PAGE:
Log cabin quilt designs create a wonderful family heirloom.
With hundreds of log cabin quilt patterns designs available today it's easy to create a masterpiece from scraps of material that you have just laying around the home.
Not all log cabin quilts start from the log cabin quilt block, but if you're a beginner, this just might be the place to start your design.
The Best part of log cabin quilting designs is that they don't need to be intricate and detailed to be effective.
A quilter might choose a pattern that simply echoes the pieced or applique design, outlines a particular log cabin design feature or creates a grid or series of parallel quilting lines.
Our free patterns include hundreds of quilt designs, some log cabin quilt designs and some not so log cabin, but anyhow....They're Free.
If you're a beginner entering into the wonderful world of patchwork and machine quilting, quilt patterns may use some of these terms:
Log Cabin Quilt Design Terms
In the Ditch is quilting very close to the low side of the seam line, to be almost invisible. The low side is the side without the seam allowance.
Outline quilting is stitching done inside each patch about ¼" away from the seam line or stitching around a shape as in Echo quilting. Sometimes confused with stitching in the ditch, in outline quilting the stitching is suppose to be visible.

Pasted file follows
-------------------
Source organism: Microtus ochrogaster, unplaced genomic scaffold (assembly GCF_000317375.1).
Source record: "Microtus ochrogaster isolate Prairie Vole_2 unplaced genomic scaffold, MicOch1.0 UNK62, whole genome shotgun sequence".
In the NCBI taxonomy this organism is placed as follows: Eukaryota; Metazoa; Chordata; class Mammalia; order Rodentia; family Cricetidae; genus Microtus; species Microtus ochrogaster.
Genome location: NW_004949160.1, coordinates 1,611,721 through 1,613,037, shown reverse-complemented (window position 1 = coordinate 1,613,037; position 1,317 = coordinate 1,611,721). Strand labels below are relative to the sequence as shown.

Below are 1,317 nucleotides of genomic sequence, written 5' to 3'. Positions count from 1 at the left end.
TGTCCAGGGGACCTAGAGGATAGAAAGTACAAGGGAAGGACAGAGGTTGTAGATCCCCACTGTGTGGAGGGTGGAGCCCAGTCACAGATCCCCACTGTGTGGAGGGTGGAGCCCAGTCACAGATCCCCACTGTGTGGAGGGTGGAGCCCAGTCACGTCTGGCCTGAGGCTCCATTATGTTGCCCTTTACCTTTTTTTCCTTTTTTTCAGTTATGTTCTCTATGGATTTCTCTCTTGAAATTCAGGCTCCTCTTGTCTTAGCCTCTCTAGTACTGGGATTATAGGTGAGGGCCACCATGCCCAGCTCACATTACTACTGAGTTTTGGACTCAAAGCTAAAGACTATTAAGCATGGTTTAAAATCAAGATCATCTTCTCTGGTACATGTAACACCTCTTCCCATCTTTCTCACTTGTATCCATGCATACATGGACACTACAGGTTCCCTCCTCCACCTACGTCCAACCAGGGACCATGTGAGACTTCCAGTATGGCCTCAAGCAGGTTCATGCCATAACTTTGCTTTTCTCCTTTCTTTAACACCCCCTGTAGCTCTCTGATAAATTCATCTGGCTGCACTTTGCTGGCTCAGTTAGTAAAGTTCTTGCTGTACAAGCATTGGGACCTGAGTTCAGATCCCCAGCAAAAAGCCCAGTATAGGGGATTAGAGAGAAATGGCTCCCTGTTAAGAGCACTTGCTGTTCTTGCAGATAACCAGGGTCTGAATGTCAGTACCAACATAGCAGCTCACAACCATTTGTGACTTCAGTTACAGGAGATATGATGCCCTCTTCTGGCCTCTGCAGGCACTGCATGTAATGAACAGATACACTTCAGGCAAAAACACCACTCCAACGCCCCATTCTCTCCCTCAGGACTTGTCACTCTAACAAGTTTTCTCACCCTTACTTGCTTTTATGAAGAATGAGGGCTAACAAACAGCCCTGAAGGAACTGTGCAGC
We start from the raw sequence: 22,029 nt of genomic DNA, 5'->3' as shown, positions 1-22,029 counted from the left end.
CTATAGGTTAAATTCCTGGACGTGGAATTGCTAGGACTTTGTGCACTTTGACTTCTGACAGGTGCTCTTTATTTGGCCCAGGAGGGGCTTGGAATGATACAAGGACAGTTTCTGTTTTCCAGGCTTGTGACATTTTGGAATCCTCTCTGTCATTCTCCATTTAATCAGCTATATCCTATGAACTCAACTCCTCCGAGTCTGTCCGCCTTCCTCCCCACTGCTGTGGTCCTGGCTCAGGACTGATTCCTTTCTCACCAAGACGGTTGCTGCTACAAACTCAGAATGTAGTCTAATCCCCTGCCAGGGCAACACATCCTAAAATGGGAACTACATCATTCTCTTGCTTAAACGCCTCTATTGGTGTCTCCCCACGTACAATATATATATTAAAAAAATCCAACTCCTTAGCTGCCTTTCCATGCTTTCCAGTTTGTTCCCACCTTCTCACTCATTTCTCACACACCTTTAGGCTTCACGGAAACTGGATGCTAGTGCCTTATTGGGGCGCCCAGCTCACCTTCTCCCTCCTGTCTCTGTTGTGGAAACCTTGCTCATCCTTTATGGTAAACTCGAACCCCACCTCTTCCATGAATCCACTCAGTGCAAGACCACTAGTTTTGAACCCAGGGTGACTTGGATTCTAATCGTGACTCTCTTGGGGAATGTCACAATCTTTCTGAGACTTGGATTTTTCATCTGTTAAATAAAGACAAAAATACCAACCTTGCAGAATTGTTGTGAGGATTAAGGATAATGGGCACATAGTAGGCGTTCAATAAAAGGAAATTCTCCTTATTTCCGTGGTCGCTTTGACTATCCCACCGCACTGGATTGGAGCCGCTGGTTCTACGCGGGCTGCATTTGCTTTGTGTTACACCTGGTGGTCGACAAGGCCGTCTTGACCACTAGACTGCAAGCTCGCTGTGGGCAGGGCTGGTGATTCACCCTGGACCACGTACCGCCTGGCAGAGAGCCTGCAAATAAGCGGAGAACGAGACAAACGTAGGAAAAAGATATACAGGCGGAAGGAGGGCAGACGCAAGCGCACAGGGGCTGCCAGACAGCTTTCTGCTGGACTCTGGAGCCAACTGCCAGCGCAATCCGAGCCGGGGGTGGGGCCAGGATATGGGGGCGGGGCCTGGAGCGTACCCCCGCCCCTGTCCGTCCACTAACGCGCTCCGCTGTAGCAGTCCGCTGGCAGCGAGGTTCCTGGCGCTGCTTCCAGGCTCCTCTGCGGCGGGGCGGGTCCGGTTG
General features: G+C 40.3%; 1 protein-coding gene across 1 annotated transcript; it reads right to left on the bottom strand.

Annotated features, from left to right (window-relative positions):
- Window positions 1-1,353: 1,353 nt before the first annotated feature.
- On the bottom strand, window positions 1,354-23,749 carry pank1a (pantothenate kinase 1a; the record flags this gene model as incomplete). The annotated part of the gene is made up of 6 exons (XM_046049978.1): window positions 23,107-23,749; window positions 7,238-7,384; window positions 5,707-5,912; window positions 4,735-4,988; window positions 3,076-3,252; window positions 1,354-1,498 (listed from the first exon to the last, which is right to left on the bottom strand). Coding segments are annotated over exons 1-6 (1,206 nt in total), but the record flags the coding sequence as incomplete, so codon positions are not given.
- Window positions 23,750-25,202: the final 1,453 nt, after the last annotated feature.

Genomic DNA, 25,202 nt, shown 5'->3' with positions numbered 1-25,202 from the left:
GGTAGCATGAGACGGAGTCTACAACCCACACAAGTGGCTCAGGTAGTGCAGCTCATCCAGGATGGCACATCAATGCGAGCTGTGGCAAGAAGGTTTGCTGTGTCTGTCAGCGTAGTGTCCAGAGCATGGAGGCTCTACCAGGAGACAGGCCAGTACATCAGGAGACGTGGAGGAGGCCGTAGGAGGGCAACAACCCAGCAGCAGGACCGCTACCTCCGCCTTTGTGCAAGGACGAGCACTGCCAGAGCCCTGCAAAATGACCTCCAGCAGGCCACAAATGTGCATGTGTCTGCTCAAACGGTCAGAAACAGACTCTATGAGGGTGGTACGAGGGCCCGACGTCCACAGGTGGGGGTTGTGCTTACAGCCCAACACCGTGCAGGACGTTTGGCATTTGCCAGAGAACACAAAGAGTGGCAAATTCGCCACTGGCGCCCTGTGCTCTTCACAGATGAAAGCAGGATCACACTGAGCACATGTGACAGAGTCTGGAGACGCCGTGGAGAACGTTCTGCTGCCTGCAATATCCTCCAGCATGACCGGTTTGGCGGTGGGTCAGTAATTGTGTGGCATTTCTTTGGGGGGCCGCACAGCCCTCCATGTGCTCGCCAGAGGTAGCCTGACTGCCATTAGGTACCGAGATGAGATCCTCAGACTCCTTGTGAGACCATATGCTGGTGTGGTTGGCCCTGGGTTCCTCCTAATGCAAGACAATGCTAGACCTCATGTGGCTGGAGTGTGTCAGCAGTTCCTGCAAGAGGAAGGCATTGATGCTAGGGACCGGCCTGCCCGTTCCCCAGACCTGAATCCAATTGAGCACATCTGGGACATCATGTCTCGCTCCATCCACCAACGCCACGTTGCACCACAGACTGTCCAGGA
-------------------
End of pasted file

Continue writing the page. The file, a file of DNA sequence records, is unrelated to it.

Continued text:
Motif quilting creates a design by following a pattern on the quilt top. There are various marking tools and numerous techniques for marking the pattern onto the quilt top.
Accent quilting is stitching that complements the featured design. Stippling the background around the design is a type of accent quilting, as are Echo quilting and Meandering.
Selective quilting is used to emphasize certain portions of a design.
Allover quilting ignores the seam lines and fills the entire quilt top with a design.
Trapunto is a "fattening up" of areas of a log cabin quilt design to create brilliant texture. Trapunto is most effective when the background quilting around the the "fattened up" area is densely quilted. It makes the plumped areas stand out more.
Quilt As You Go means that you quilt and piece all your blocks separately. The smaller pieces are quilted separately and then joined together to make a large quilt. It is easier to manage and quilt a smaller piece under the sewing machine instead of a huge quilt.
Free Motion Machine Quilting is a form of quilting done by the quilter without marking the quilt. You just sit down with the quilt under the machine and "doodle" away!
Fill quilting fills in and flattens the background space while emphasizing the primary design.
Types Of Quilting Fill
Echo - Stitching around the outline of a pattern repeatedly to create an effect similar to ripples in a pond.
Channel - straight, parallel lines of stitching.
Crosshatching - straight line quilting in a grid pattern. A straight grid forms squares, while a diagonal grid forms diamonds.
Meandering - random curved lines, squiggles and swirls done "freehand".
Stippling - is similar to meandering but the line never cross.